Mark L. Splaingard, MD, director of the Sleep Disorders Center at Nationwide Children’s Hospital, answers a question often asked by primary care providers.
With some reports that insomnia symptoms are experienced by 20 percent or more of children, health care providers (and parents) often want to know if melatonin is appropriate to use in the pediatric population. I have a simple answer, and a more complicated one.
Simple: Melatonin in small doses is probably safe for children older than 3 years of age to use for a few months. Behavioral therapies and proper sleep hygiene, however, work well for most healthy children and should be tried first.
Complicated: Melatonin use for the treatment of insomnia in healthy children is hotly debated, because there are no long-term studies on its safety and efficacy. The exogenous hormone is considered a dietary supplement, meaning the U.S. Food and Drug Administration does not regulate its safety, purity or efficacy. But trials of up to two months have shown melatonin to improve sleep onset in all age groups.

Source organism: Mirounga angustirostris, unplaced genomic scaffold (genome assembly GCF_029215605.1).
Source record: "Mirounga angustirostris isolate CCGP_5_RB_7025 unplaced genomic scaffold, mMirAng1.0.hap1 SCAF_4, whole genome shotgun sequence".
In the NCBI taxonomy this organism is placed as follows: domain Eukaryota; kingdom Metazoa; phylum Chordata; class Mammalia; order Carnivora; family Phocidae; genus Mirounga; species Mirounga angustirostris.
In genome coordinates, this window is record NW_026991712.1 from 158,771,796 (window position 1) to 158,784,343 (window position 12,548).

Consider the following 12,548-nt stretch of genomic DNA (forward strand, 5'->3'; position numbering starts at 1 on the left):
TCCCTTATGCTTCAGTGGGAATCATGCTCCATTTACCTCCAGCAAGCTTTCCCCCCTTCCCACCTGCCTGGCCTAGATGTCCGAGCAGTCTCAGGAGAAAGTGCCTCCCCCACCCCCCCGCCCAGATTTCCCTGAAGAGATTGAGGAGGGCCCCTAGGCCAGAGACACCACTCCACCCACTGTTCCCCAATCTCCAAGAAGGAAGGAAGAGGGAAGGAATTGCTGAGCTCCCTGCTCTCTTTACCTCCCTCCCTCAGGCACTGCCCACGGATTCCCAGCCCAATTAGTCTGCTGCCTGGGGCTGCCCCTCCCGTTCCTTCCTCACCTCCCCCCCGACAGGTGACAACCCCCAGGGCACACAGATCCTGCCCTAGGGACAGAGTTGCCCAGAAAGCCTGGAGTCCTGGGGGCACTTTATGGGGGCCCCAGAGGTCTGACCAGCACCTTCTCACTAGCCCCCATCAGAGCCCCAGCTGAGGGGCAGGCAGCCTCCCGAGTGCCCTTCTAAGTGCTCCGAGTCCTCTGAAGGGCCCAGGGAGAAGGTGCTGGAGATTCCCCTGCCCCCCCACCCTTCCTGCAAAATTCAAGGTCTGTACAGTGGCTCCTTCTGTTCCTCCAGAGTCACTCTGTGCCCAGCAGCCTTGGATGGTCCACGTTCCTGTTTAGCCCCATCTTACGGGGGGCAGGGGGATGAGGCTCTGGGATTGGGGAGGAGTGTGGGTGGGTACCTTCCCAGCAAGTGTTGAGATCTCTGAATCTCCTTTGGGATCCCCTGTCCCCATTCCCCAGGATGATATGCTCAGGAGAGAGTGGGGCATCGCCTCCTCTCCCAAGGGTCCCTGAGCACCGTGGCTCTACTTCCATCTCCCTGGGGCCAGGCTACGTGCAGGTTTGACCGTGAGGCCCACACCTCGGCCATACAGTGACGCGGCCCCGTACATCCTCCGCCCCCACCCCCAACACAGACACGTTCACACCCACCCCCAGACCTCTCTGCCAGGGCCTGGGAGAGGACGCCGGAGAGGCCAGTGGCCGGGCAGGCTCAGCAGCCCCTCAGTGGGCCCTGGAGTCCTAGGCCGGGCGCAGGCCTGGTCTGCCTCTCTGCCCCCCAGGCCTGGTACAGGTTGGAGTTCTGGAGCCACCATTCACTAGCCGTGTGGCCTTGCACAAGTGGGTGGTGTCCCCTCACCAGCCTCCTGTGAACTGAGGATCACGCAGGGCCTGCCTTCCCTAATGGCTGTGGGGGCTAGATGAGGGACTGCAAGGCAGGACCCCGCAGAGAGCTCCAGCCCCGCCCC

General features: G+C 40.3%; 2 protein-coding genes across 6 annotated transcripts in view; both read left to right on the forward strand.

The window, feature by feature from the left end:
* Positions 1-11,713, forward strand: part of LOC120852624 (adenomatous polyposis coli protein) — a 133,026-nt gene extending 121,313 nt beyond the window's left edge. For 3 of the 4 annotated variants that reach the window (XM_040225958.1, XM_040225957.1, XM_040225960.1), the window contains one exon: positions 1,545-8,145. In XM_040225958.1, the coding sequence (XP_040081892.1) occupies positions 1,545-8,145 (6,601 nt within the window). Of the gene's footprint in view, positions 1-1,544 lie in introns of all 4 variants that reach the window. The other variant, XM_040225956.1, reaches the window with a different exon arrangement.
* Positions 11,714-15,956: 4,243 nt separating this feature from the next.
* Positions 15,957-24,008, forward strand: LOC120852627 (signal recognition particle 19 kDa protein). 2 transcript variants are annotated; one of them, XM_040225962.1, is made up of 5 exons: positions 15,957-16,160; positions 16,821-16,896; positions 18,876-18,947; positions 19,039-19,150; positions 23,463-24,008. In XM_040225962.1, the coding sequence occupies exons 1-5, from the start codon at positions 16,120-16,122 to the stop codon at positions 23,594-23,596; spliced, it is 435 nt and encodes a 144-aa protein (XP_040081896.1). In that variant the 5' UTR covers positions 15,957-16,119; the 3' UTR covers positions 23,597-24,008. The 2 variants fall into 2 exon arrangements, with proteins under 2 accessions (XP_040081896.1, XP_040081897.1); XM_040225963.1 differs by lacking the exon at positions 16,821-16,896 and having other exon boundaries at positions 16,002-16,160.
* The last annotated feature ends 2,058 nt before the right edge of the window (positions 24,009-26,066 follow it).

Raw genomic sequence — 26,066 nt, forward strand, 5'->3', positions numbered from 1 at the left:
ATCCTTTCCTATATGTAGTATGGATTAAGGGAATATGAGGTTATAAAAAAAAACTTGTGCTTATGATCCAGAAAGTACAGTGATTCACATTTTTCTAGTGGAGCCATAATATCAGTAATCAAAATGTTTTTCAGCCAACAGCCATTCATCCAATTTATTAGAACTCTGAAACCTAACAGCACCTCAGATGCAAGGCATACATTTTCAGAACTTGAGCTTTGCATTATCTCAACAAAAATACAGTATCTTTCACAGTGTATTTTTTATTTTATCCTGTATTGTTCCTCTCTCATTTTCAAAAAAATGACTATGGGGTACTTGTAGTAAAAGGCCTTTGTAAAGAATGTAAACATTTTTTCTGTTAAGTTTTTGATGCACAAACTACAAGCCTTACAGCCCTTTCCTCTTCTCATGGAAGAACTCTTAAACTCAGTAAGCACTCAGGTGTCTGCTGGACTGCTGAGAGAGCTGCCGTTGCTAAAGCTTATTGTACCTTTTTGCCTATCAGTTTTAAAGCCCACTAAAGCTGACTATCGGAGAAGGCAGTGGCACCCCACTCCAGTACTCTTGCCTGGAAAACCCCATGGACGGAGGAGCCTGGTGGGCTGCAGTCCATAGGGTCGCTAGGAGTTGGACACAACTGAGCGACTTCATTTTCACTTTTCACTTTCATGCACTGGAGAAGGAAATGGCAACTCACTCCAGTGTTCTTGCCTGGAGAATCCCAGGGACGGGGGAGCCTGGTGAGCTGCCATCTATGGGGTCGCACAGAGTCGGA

Melatonin has been most extensively studied in children with blindness, attention-deficit/hyperactivity disorder and autism – populations that have a greater prevalence of insomnia symptoms than healthy children. Some studies report longer use in developmentally disabled children with no significant side effects.
There are a few concerns about melatonin to note, though:
Given these concerns, I reiterate part of my simple answer – behavioral techniques and good sleep hygiene should be the first-line treatments. A titrated trial of melatonin may be warranted if those fail, but like much else in the literature, dosage recommendations are lacking. My own practice is to:
We are in need of long-term studies on the effects of melatonin on children. Until then, we can consider using it cautiously, when other measures have fallen short.
Photo credit: Adobe Stock